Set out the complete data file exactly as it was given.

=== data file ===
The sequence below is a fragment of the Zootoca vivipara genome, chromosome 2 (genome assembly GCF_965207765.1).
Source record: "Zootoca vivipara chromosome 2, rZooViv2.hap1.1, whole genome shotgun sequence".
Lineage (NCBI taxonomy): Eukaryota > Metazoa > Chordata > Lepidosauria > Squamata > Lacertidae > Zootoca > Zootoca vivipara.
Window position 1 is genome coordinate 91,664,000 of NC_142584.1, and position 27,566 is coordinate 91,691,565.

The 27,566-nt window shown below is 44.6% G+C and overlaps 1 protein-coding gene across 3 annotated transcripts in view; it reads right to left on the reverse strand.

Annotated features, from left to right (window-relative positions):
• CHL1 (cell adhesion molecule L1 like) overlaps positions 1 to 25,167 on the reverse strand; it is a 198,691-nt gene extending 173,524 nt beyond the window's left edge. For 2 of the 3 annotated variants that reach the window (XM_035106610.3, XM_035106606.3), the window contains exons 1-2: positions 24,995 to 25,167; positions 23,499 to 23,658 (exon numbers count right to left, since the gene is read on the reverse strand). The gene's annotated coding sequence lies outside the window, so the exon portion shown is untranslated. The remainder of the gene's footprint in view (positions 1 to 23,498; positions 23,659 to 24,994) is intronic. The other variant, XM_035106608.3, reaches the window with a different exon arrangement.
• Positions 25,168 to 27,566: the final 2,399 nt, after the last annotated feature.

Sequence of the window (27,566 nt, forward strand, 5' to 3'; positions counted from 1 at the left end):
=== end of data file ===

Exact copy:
The sequence below is a fragment of the Zootoca vivipara genome, chromosome 2 (genome assembly GCF_965207765.1).
Source record: "Zootoca vivipara chromosome 2, rZooViv2.hap1.1, whole genome shotgun sequence".
Lineage (NCBI taxonomy): Eukaryota > Metazoa > Chordata > Lepidosauria > Squamata > Lacertidae > Zootoca > Zootoca vivipara.
Window position 1 is genome coordinate 91,664,000 of NC_142584.1, and position 27,566 is coordinate 91,691,565.

The 27,566-nt window shown below is 44.6% G+C and overlaps 1 protein-coding gene across 3 annotated transcripts in view; it reads right to left on the reverse strand.

Annotated features, from left to right (window-relative positions):
• CHL1 (cell adhesion molecule L1 like) overlaps positions 1 to 25,167 on the reverse strand; it is a 198,691-nt gene extending 173,524 nt beyond the window's left edge. For 2 of the 3 annotated variants that reach the window (XM_035106610.3, XM_035106606.3), the window contains exons 1-2: positions 24,995 to 25,167; positions 23,499 to 23,658 (exon numbers count right to left, since the gene is read on the reverse strand). The gene's annotated coding sequence lies outside the window, so the exon portion shown is untranslated. The remainder of the gene's footprint in view (positions 1 to 23,498; positions 23,659 to 24,994) is intronic. The other variant, XM_035106608.3, reaches the window with a different exon arrangement.
• Positions 25,168 to 27,566: the final 2,399 nt, after the last annotated feature.

Sequence of the window (27,566 nt, forward strand, 5' to 3'; positions counted from 1 at the left end):